Film Review | I Feel Pretty Swaps Its’ Star’s Charisma for a Preachy Message

The premise of I Feel Pretty has raised many an eyebrow since the first publicity materials found their way online. The elevator pitch is something like this; ‘an insecure, overweight woman, after being dinged on the head, wakes up believing herself to be beautiful, leading to a confidence that changes her life’. You’d be right in thinking that this sounds like Shallow Hal crossed with a 2015 Buzzfeed listicle.

The film is exhaustingly earnest. For a story with such an obvious message the directing/writing team of Abby Kohn and Marc Silverstein go to great lengths to make double and triple sure that you really get it. The result is that many scenes are both squeamishly syrupy while also being eye rolling didactic.

Furthermore, obliviously the film is borderline insulting given that star Amy Schumer is after all an attractive person. She’s a young, pretty, blonde woman. She adheres to most conventional beauty standards, just not all of them. It’s not that wringing comedy from insecurity is impossible, many good-looking people are insecure. However, the movie is too much from the lead’s perspective to come across as a commentary on this. You’ll spend most of the duration wanting to shout ‘Just learn the obvious thing!’ at the protagonist.

The plot largely revolves around Schumer’s Renee convincing an upmarket cosmetics brand to adopt the same marketing strategy that Dove has been using for a decade to hawk its products. It’s as if the idea of marketing to normal women is a revolutionary concept. This is Hollywood pablum with a woke veneer.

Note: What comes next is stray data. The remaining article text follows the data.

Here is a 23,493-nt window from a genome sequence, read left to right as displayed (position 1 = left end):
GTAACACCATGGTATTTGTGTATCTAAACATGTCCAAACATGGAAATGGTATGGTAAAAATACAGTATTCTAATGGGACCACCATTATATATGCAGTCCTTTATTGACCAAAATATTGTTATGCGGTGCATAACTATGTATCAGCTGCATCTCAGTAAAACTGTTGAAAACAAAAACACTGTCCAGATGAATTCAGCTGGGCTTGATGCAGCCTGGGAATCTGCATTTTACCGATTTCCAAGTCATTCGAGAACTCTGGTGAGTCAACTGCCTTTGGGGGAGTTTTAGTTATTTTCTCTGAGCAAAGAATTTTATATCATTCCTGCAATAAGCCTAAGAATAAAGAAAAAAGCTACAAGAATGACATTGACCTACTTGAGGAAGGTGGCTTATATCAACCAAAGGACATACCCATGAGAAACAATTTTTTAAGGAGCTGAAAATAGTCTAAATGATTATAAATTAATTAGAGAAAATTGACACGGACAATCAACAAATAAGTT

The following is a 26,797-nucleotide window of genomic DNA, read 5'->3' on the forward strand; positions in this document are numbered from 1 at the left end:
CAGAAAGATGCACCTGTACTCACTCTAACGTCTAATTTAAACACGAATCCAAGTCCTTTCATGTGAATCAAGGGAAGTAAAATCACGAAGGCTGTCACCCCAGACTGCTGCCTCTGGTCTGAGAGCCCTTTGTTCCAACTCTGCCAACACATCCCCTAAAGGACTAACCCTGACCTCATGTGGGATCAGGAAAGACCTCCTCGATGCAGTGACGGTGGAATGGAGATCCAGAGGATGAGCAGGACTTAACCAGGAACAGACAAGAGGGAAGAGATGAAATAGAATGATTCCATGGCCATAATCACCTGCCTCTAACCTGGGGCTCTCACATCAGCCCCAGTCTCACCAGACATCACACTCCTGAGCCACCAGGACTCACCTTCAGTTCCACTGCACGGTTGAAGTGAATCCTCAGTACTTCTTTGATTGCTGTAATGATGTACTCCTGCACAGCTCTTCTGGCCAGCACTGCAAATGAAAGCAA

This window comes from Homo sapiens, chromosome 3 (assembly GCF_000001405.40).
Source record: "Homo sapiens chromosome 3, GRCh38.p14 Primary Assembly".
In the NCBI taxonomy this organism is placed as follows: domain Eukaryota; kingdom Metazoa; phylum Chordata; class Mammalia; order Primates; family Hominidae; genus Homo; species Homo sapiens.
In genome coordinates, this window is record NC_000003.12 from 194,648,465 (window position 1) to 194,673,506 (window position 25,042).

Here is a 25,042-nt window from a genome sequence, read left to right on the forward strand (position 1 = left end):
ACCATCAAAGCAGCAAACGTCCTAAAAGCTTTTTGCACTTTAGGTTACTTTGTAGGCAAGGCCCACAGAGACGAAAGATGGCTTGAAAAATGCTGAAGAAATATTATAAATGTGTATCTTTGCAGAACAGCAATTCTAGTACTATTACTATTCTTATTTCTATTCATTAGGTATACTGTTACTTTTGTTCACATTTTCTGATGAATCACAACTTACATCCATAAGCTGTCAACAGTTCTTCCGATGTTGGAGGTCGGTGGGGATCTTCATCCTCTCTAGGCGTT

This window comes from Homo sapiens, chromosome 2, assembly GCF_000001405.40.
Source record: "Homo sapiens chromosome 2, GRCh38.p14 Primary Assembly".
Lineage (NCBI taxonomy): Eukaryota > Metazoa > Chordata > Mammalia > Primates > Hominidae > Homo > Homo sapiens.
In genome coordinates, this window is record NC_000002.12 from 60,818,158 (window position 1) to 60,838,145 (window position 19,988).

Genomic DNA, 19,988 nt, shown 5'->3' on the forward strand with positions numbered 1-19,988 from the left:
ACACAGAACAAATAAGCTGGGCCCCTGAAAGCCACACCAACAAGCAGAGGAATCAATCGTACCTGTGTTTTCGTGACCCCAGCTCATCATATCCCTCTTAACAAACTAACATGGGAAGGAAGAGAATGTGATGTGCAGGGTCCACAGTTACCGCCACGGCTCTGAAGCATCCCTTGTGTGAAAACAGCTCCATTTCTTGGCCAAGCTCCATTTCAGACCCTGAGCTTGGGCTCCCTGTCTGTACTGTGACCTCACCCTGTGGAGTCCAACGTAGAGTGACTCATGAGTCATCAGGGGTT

When the film isn’t holding your hand so you understand it’s very complex message of ‘Hey, don’t get too hung up on looks, love yourself’ there are some solidly entertaining comic moments. One exchange involving thinking of an excuse to avoid the advances of a veiny armed hunk did have me guffawing. When Schumer, who didn’t write the screenplay, is allowed be her charming, vulgar self some scenes come alive. Mostly, though, she feels squandered in this and the decision to play the character as outright crazy drains away much of her natural charm. The supporting cast which includes Michelle Williams as a beautiful career woman frustrated by her Marilyn Monroe voice and Adrian Martinez as a maladapted IT guy are all pitching in and help to create a gallery of fun, memorable faces to surround the film’s often manic centre.

There’s a much funnier, more incisive film in here than what made it to screen. I Feel Pretty was a potentially fine comedy that was torpedoed by its impulses to be preachy and sincere to a fault. In all its preachy sincerity it reminded me of, yes really, the God’s Not Dead franchise; films that are literally a form of preaching to US Christians. I really hope Schumer gets to write a star vehicle where she can go back to her trademark bawdy, cutting best.

I Feel Pretty has some advanced screenings in Ireland on April 30, before its’ official release on May 4

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